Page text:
It may soon be a little easier for Saskatchewan brewers to crack open a cold one in Alberta.
Alberta’s been ordered by Canada’s trade panel to end its beer markup.
“The grant program encourages the production and sale of Alberta beer and provides a competitive advantage … over beer produced in other provinces,” the appeal panel wrote in its decision.
In 2016, Alberta’s Finance Minister Joe Ceci introduced grants to help small Alberta producers expand their businesses.
Calgary-based Artisan Ales, which sells imported beer, filed a complaint with the internal trade panel, saying the grants effectively tilted the playing field against those who bring in beer from outside.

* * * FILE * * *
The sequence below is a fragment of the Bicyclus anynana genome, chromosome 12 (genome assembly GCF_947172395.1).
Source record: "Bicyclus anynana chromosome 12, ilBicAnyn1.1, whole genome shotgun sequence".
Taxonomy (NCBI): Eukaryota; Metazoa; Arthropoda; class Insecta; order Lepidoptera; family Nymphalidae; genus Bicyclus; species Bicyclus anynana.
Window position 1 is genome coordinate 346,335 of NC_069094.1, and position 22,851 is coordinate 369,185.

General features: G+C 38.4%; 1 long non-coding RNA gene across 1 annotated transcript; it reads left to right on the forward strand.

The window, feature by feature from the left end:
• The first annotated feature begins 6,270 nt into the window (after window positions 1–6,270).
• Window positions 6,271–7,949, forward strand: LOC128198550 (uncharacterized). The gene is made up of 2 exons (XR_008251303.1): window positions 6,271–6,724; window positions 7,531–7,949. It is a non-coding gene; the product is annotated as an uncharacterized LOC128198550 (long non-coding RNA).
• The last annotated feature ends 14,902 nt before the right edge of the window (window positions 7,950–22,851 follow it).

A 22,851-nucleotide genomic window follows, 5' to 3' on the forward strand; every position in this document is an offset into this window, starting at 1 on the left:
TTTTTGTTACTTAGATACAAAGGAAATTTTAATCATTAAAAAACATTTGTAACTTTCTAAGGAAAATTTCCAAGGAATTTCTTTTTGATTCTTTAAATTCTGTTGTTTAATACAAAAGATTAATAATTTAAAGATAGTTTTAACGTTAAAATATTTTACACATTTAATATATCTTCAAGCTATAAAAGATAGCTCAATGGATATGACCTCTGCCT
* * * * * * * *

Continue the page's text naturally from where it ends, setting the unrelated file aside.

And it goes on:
The panel upheld an earlier ruling that found the grant program was unfair and offside under free trade rules.
The dispute drew in Saskatchewan, which also argued the program was unfair. It became a bone of contention late last year when Saskatchewan threatened to ban Alberta licence plates from its job sites in retaliation.
“We are very pleased with the decision which confirms that Alberta’s beer market-distorting policies unfairly discriminate against Saskatchewan and Canadian brewers,” Saskatchewan Trade Minister Jeremy Harrison said in a news release Monday.
“We call on the government of Alberta to immediately comply with this ruling, as they have promised, ensuring that brewers from our province and the rest of Canada can compete fairly with Alberta-based brewers.”
Earlier this year, Alberta Economic Development Minister Deron Bilous said in an interview the province would abide by trade rulings on its beer plan.
— With files from The Canadian Press.